'You see, in love you don't ge what you want
You get what you think you get'.
A poetry obsessive exploration of painful hearthbreak, The Nectar of Pain is a journey through the lows and highs of relationships with no future. Most of us been there at least once and going through the diversity of feelings ignited by such encounters is what a writer can offer as an alternative to being stuck in desperation.
But you walked away'
After all, a heartbreak may be just the acknowledging of the fact that nothing stays the same and saying - or being said - 'good bye' is all for the good. It's what saved your self from being completely obligerated, changed, transfigured, desfigurated, destroyed by someone else's intrusion.
Feelings are often projections of our own wishes and expectations, hopes and dreams. Feelings are delicate butterflies and we suffer, but understanding what are we going through and how to use this experience as a way to know ourselves and the human world in general is what poetry can do. There are many poems in this book which simply helps you better see and understand a full range of feelings that heartbreak tends to obliterate. At first, there is only suffering and that feeling that your heart really broke. But hearts are strong muscles though that can overcome bigger life shocks. Hence, the name of the book The Nectar of Pain, as it has to do with that secret pleasant feeling at the end of a heartbreak where you are far beyond the suffering, a new person, ready for more, better, different.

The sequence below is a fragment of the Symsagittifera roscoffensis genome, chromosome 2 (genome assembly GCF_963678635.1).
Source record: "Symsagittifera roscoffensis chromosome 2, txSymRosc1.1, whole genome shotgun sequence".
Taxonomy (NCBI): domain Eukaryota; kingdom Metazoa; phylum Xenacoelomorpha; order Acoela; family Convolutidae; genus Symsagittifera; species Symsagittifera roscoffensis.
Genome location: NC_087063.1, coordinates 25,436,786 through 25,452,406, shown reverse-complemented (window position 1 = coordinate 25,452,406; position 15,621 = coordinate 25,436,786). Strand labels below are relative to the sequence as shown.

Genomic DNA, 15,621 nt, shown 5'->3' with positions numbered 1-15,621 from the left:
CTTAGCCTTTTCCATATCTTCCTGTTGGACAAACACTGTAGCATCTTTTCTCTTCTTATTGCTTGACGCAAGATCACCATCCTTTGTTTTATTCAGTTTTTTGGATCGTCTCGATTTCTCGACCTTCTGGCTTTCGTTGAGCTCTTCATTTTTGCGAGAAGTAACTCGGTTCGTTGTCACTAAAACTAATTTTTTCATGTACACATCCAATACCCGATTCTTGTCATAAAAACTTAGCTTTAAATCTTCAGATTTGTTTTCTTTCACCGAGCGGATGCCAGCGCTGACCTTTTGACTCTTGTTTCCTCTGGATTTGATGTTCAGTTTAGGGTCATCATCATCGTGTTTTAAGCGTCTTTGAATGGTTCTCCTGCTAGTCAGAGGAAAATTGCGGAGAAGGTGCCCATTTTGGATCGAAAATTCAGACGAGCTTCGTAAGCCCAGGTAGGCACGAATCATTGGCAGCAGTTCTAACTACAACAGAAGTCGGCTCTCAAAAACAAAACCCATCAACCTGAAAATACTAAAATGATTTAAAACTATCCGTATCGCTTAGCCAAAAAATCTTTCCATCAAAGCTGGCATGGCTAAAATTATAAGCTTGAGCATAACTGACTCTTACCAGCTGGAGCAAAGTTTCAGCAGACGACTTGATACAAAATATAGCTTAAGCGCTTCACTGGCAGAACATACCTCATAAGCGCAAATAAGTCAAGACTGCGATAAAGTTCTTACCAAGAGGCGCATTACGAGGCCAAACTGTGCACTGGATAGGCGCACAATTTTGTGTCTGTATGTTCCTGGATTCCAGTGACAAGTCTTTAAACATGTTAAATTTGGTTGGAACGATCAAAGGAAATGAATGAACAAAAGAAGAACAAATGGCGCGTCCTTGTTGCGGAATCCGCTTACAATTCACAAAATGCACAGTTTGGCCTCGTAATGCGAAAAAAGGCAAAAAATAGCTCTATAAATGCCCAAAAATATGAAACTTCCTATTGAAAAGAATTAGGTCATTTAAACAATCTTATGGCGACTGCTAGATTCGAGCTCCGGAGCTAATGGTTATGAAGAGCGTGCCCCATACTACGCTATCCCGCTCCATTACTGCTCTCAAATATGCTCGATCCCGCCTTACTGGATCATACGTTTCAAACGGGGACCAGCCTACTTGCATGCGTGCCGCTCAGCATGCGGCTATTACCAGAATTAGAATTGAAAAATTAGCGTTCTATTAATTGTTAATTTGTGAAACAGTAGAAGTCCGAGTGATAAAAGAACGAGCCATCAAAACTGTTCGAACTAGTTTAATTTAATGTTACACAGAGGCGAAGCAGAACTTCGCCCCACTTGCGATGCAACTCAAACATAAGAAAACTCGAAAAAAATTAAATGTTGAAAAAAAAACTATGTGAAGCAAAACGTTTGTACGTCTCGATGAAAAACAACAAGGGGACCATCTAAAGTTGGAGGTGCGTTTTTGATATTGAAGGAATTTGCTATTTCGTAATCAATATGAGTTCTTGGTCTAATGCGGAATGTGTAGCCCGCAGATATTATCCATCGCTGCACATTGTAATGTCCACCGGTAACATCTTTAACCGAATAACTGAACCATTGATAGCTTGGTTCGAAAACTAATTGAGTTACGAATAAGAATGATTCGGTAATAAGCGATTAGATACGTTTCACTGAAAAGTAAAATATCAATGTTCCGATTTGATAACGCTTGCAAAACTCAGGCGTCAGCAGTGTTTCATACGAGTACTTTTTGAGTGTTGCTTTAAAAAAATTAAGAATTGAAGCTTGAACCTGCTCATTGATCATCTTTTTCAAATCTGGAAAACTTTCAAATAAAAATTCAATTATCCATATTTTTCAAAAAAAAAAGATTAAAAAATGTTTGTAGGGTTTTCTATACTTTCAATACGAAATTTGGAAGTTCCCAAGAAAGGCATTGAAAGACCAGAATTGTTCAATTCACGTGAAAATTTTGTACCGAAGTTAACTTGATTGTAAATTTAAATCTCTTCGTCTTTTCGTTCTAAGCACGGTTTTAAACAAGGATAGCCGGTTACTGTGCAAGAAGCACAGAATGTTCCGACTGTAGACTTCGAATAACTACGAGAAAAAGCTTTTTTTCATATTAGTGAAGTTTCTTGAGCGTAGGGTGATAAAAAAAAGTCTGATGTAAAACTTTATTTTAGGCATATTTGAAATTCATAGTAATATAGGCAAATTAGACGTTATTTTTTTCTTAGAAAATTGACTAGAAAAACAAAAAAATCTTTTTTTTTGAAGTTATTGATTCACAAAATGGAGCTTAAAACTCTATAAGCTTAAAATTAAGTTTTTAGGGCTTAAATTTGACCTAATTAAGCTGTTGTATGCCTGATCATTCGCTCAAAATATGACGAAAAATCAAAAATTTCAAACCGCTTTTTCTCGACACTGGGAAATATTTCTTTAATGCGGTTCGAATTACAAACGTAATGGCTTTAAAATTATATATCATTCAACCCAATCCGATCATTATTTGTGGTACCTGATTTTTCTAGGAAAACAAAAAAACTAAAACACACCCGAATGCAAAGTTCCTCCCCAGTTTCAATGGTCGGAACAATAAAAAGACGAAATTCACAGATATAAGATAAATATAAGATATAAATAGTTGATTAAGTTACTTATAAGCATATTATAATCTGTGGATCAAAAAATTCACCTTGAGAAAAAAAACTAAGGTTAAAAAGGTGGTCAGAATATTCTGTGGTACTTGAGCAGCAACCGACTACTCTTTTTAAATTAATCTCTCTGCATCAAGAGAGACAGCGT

Besides being a trustworthy companion through hearthbreaks, The Nectar of Pain reveals hidden meanings and different, unique interpretations and a hopeful, yet realistic approach on dramatic life events. Maybe after you go through half of the book you may think it is a bit too much and there are only different variants of the same thing, but you don't have to read this book in one sitting. Take your time, one heartbreak to heal at a time.
Rating: 4 stars
Disclaime: Book offered by the publisher in exchange for an honest review